About the bill
Social Security Protection Act of 2011 is a proposed change to the United States Constitution. The amendment is in response to the proposed changes to Social Security qualifications that are aiming to combat the rising debt ceiling. Advocates of the bill argue that Social Security has consistently succeeded in protecting millions of Americans from poverty, providing beneficiaries with substantial benefits while never contributing to federal debt or financial crisis. The Amendment was first introduced during the 112th Congress in August 2011, but no action was taken during that Congress.
Sponsor and status
Sponsor. Representative for Florida's 17th congressional district. Democrat.
Last Updated: Aug 1, 2011
Length: 2 pages
Aug 1, 2011
112th Congress, 2011–2013
Died in a previous Congress
This bill was introduced on August 1, 2011, in a previous session of Congress, but was not enacted.
Aug 1, 2011
Bills and resolutions are referred to committees which debate the bill before possibly sending it on to the whole chamber.
H.R. 2723 (112th) was a bill in the United States Congress.
A bill must be passed by both the House and Senate in identical form and then be signed by the President to become law.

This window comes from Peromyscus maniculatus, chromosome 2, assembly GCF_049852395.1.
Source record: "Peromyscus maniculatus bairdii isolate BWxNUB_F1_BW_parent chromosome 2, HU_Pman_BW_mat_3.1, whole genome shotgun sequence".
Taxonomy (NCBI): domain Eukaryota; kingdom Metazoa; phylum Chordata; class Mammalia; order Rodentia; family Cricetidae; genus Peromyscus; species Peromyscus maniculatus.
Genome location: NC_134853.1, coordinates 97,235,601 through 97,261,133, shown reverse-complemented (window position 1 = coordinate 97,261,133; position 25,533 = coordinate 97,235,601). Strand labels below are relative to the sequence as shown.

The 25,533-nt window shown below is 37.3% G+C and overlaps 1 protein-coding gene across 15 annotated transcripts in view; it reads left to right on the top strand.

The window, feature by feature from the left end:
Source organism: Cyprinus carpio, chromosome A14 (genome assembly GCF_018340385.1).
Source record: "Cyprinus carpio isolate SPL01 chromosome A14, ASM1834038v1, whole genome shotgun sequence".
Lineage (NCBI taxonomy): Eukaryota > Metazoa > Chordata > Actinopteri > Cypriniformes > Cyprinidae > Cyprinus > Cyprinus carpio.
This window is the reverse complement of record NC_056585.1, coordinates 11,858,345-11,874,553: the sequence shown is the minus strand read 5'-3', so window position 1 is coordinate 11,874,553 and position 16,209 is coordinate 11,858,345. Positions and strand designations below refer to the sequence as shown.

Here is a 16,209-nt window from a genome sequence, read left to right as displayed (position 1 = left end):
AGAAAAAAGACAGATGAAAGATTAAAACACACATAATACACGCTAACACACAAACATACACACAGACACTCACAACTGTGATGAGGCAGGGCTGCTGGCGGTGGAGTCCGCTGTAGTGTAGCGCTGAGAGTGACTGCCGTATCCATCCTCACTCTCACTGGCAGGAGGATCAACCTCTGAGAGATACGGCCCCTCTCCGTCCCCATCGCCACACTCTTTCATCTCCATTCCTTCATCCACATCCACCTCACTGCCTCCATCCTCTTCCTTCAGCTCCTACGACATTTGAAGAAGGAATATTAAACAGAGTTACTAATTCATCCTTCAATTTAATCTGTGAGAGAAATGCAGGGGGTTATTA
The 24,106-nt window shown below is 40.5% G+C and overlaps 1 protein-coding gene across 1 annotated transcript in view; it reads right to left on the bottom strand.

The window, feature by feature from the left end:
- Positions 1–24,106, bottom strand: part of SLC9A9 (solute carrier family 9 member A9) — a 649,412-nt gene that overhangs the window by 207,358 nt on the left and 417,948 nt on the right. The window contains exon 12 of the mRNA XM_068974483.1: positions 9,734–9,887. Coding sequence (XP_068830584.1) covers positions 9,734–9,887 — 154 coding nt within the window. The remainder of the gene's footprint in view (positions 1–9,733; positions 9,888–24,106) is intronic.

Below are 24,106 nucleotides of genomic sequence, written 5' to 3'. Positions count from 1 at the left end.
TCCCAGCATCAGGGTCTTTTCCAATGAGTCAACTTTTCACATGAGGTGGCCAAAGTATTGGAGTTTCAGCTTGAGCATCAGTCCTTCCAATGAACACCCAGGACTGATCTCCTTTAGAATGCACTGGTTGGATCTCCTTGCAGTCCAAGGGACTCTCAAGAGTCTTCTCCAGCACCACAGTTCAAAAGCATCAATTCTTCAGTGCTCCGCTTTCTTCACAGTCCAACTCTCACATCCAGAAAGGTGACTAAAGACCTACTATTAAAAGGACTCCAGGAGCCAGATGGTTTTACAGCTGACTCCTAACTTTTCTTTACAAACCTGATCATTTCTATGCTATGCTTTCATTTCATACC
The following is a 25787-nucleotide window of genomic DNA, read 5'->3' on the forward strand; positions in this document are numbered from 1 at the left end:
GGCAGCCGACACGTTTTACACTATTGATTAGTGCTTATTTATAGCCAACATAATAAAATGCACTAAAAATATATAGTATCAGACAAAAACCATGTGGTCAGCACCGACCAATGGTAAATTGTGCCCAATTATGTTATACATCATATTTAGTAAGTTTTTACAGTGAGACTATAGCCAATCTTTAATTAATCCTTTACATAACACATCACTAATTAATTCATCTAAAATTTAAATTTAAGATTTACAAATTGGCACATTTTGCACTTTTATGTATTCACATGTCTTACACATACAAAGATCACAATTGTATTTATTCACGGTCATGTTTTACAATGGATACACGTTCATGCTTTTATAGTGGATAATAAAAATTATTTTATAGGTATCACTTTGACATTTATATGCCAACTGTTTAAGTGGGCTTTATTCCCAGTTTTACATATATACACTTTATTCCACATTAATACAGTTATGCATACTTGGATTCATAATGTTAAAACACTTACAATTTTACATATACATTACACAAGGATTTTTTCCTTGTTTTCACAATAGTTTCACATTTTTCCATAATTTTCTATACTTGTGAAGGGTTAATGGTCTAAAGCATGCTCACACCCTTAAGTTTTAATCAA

This bill was introduced in the 112th Congress, which met from Jan 5, 2011 to Jan 3, 2013. Legislation not enacted by the end of a Congress is cleared from the books.
How to cite this information.
We recommend the following MLA-formatted citation when using the information you see here in academic work:
Civic Impulse. (2017). H.R. 2723 — 112th Congress: Social Security Protection Act of 2011. Retrieved from https://www.govtrack.us/congress/bills/112/hr2723
“H.R. 2723 — 112th Congress: Social Security Protection Act of 2011.” www.GovTrack.us. 2011. November 20, 2017 <https://www.govtrack.us/congress/bills/112/hr2723>
|title=H.R. 2723 (112th)
|accessdate=November 20, 2017
|author=112th Congress (2011)
|date=August 1, 2011
|quote=Social Security Protection Act of 2011
Where is this information from?
GovTrack automatically collects legislative information from a variety of governmental and non-governmental sources. This page is sourced primarily from Congress.gov, the official portal of the United States Congress. Congress.gov is generally updated one day after events occur, and so legislative activity shown here may be one day behind. Data via the congress project.